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In Greek mythology, Midas or King Midas (in Greek Μίδας) is popularly remembered for his ability to turn everything he touched into gold: the "Midas touch".

Midas was king[1] of Pessinus, a city of Phrygia, who as a child was adopted by the king Gordias and Cybele, goddess whose consort he was, and who by some accounts was the goddess-mother of Midas himself.[2] In Mygdonia[3] Midas was known for his garden of roses: Herodotus[4] remarks on the settlement of the ancient kings of Macedon on the slopes of Mount Bermion "the place called the garden of Midas son of Gordias, where roses grow of themselves, each bearing sixty blossoms and of surpassing fragrance. In this garden, according to the Macedonian story, Silenos was taken captive."[5] According to Iliad (v.860), he had one son, Lityerses, the demonic reaper of men; but in some variations of the myth he had a daughter, Zoë or "life" instead.

For the legend of Gordias, a poor countryman who was taken by the people and made king, in obedience to the command of the oracle, see Gordias.   For the son of Midas, see Adrastus.

In alchemy, the transmutation of an object into gold is known as Chrysopoeia.


Historical context

Historically, it is known that a Midas was king of Phrygia in the late eighth century BC. Phrygia had many kings who bore the name Midas. He may be identical with Mita, a king of the Mushki who is known from a list of allies of Sargon II of Assyria, dated to 709 BC. Herodotus[6] recorded the votive offerings at Delphi of Gyges and of his predecessor Midas "son of Gordias king of Phrygia... who dedicated for an offering the royal throne on which he sat before all to decide causes; and this throne, a sight worth seeing, stands in the same place with the bowls of Gyges. This gold and silver which Gyges dedicated is called Gygian by the people of Delphi, after the name of him who offered it."

Pausanias was aware that Midas, son of Gordias, was venerated as city founder at Phrygian Ancyra (Ankara).[7]

The great tumulus

In [1957 archaeologists connected with the University of Pennsylvania opened a chamber tomb at the heart of the Great Tumulus (height : 53 m, diameter : about 300 m) on the site of ancient Gordion (modern Yassihöyük, Turkey), where there are located more than 100 tumuli of different sizes and of different periods. They discovered an early eighth century royal burial, complete with remains of the funeral feast and "the best collection of Iron Age drinking vessels ever uncovered"[8]. This inner chamber was rather large : 5.15 by 6.20 m. The height of the ceiling was 3.25 m. On a wooden bedstead in the corner of the chamber lay a skeleton of a man of 1.59 m height and about 60 years old. In the room there were decorated tables and panels, and many vessels with grave offerings. Though no identifying texts were associated with the site, it is popularly dubbed the "Tomb of Midas" (Penn). But later investigations showed that this funerary monument couldn't have been constructed after the Cimmerian invasion in the early seventh century BC. Therefore it is now believed to be the monument for an earlier king than Midas.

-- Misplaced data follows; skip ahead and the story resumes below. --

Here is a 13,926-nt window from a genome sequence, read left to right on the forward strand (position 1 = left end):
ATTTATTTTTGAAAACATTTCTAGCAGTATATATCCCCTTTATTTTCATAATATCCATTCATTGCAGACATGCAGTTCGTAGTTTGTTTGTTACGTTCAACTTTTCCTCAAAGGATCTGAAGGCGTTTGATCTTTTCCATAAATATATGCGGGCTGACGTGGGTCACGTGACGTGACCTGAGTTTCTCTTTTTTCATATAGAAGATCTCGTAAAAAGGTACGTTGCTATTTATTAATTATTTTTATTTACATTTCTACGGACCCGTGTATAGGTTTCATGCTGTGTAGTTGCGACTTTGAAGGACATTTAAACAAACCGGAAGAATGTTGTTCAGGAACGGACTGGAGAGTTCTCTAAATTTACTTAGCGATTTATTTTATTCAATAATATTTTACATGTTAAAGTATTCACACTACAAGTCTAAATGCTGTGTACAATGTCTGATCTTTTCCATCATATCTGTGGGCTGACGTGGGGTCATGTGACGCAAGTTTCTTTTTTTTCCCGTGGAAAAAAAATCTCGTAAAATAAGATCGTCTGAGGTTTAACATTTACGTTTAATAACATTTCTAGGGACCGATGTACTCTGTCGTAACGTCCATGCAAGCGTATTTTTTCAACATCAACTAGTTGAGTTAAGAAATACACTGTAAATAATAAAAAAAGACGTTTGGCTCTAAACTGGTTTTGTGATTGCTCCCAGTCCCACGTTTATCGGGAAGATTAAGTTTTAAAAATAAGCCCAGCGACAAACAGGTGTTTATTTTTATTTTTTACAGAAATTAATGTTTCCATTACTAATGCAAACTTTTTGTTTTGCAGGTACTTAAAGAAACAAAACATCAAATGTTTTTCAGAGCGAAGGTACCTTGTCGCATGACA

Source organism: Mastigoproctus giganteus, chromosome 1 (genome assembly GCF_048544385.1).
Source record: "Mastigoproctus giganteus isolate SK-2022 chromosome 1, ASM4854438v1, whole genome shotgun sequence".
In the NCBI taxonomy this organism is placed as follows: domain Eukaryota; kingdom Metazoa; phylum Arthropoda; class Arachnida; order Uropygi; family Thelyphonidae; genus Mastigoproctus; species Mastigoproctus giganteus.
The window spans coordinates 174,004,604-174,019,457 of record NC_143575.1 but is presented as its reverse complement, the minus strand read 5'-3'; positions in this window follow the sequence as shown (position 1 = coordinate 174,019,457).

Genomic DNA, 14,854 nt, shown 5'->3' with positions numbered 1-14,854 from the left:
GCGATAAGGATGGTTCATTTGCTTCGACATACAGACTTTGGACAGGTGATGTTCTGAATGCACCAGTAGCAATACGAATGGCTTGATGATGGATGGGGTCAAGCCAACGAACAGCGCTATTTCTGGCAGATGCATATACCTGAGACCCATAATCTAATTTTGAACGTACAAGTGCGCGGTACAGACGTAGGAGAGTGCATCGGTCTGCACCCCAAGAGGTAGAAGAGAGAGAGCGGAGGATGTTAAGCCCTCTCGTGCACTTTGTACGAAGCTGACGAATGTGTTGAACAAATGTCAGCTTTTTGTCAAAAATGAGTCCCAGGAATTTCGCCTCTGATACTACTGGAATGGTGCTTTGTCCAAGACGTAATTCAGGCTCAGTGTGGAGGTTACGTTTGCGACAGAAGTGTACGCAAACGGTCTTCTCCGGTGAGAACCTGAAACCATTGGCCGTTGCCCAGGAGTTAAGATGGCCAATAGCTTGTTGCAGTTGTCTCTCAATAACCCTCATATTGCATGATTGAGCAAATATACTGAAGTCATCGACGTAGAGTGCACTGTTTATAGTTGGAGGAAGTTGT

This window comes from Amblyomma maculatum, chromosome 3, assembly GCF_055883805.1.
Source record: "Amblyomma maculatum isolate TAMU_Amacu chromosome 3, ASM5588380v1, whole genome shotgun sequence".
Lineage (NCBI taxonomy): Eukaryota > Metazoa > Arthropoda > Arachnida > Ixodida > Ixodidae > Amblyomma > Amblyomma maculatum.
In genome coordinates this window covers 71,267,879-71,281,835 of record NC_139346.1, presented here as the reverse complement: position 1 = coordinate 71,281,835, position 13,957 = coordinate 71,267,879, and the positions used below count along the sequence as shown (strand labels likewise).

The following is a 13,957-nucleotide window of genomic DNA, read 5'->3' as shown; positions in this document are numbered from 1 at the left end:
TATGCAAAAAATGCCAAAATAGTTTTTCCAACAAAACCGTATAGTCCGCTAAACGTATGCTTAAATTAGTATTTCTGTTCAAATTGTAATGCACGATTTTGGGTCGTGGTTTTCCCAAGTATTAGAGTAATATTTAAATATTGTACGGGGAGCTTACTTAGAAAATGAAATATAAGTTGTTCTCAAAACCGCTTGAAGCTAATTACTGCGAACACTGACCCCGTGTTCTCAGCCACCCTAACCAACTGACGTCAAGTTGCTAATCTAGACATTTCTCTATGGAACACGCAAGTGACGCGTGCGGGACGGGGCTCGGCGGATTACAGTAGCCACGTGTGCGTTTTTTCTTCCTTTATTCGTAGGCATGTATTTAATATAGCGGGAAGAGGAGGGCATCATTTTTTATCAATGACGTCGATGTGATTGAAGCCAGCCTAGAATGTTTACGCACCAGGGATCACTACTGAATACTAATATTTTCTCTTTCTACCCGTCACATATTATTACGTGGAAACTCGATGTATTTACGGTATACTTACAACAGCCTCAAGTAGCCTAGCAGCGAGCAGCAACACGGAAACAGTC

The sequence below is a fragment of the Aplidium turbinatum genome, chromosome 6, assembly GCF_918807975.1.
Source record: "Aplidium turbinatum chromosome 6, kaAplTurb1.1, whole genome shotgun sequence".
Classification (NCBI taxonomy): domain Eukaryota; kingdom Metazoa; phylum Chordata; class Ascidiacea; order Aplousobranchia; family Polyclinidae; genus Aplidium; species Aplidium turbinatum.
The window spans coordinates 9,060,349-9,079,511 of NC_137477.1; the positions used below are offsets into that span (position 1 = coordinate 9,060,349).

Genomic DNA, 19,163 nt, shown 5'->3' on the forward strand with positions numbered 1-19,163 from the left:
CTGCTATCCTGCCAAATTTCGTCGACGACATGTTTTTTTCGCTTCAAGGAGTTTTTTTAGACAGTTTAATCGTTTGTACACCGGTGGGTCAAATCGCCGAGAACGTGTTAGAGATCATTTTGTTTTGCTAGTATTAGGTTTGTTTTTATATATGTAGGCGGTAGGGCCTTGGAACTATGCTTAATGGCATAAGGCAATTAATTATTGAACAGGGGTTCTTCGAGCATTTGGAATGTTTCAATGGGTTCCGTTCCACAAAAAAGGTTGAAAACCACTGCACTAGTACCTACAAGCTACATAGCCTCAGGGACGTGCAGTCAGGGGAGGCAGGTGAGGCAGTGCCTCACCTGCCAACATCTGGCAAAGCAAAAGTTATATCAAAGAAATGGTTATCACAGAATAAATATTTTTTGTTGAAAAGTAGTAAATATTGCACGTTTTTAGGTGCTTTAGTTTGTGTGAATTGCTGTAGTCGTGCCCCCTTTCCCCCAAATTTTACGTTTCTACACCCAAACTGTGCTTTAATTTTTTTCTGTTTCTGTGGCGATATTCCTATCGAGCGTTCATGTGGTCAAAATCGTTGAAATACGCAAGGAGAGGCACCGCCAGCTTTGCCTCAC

A "tomb of Midas" identified in the nineteenth century at Midas Sehri on the basis of the word "Mida", identified in incompletely translated Phrygian inscriptions, is not today interpreted as a tomb, but instead a site sacred to Cybele.


Once, as Ovid relates in Metamorphoses X[9] Dionysus found his old schoolmaster and foster father, the satyr Silenus, missing.[10] The old satyr had been drinking wine, and had wandered away drunk, and was found by some Phrygian peasants, who carried him to their king, Midas (alternatively, he passed out in Midas' rose garden). Midas recognized him, and treated him hospitably, entertaining him for ten days and nights with politeness, while Silenus entertained Midas and his friends with stories and songs.[11] On the eleventh day he brought Silenus back to Dionysus in Lydia. Dionysus offered Midas his choice of whatever reward he wanted. Midas asked that whatever he might touch should be changed into gold. Midas rejoiced in his new power, which he hastened to put to the test. He touched an oak twig and a stone and both turned to gold. Overjoyed, as soon as he got home, he ordered the servants to set a feast on the table. "So Midas, king of Lydia, swelled at first with pride when he found he could transform everything he touched to gold: but when he beheld his food grow rigid and his drink harden into golden ice then he understood that this gift was a bane and in his loathing for gold cursed his prayer" (Claudian, In Rufinem). In a version told by Nathaniel Hawthorne,[12] he found that when he touched his daughter, she turned into a statue as well.

Now he hated the gift he had coveted. He prayed to Dionysus, begging to be delivered from starvation. Dionysus heard and consented; he told Midas to wash in the river Pactolus. He did so, and when he touched the waters, the power passed into the river, and the river sands became changed into gold. This explained why the river Pactolus was so rich in gold and the wealth of the dynasty claiming Midas as forefather, no doubt the impetus for this etiological myth. (Graves). Gold was perhaps not the only metallic source of Midas' riches: "King Midas, a Phrygian, son of Cybele, first discovered black and white lead."[13]